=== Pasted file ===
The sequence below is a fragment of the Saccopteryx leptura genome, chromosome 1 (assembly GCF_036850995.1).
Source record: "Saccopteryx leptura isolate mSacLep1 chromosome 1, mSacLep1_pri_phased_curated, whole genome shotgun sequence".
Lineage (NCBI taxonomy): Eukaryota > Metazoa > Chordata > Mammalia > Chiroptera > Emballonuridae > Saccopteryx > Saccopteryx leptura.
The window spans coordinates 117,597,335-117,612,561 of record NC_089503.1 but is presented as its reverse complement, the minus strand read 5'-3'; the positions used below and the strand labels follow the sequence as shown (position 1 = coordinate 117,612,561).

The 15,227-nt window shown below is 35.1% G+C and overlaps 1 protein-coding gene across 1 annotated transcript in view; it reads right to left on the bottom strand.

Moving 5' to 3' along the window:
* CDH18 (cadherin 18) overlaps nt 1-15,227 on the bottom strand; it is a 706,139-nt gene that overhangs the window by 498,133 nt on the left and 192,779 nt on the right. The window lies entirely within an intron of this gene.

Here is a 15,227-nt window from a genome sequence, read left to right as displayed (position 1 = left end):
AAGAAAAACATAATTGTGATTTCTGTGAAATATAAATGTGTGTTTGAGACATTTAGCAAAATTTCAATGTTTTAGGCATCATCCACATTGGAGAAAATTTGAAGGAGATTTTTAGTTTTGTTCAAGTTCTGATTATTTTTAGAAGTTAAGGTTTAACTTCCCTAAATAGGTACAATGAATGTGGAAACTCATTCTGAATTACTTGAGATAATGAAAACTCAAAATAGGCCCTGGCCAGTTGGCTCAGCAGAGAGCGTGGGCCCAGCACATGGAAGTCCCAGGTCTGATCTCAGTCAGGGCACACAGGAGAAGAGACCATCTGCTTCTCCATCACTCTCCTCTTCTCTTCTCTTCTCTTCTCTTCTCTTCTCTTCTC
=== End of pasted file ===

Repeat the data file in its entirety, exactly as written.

The sequence below is a fragment of the Saccopteryx leptura genome, chromosome 1 (assembly GCF_036850995.1).
Source record: "Saccopteryx leptura isolate mSacLep1 chromosome 1, mSacLep1_pri_phased_curated, whole genome shotgun sequence".
Lineage (NCBI taxonomy): Eukaryota > Metazoa > Chordata > Mammalia > Chiroptera > Emballonuridae > Saccopteryx > Saccopteryx leptura.
The window spans coordinates 117,597,335-117,612,561 of record NC_089503.1 but is presented as its reverse complement, the minus strand read 5'-3'; the positions used below and the strand labels follow the sequence as shown (position 1 = coordinate 117,612,561).

The 15,227-nt window shown below is 35.1% G+C and overlaps 1 protein-coding gene across 1 annotated transcript in view; it reads right to left on the bottom strand.

Moving 5' to 3' along the window:
* CDH18 (cadherin 18) overlaps nt 1-15,227 on the bottom strand; it is a 706,139-nt gene that overhangs the window by 498,133 nt on the left and 192,779 nt on the right. The window lies entirely within an intron of this gene.

Here is a 15,227-nt window from a genome sequence, read left to right as displayed (position 1 = left end):
AAGAAAAACATAATTGTGATTTCTGTGAAATATAAATGTGTGTTTGAGACATTTAGCAAAATTTCAATGTTTTAGGCATCATCCACATTGGAGAAAATTTGAAGGAGATTTTTAGTTTTGTTCAAGTTCTGATTATTTTTAGAAGTTAAGGTTTAACTTCCCTAAATAGGTACAATGAATGTGGAAACTCATTCTGAATTACTTGAGATAATGAAAACTCAAAATAGGCCCTGGCCAGTTGGCTCAGCAGAGAGCGTGGGCCCAGCACATGGAAGTCCCAGGTCTGATCTCAGTCAGGGCACACAGGAGAAGAGACCATCTGCTTCTCCATCACTCTCCTCTTCTCTTCTCTTCTCTTCTCTTCTCTTCTCTTCTC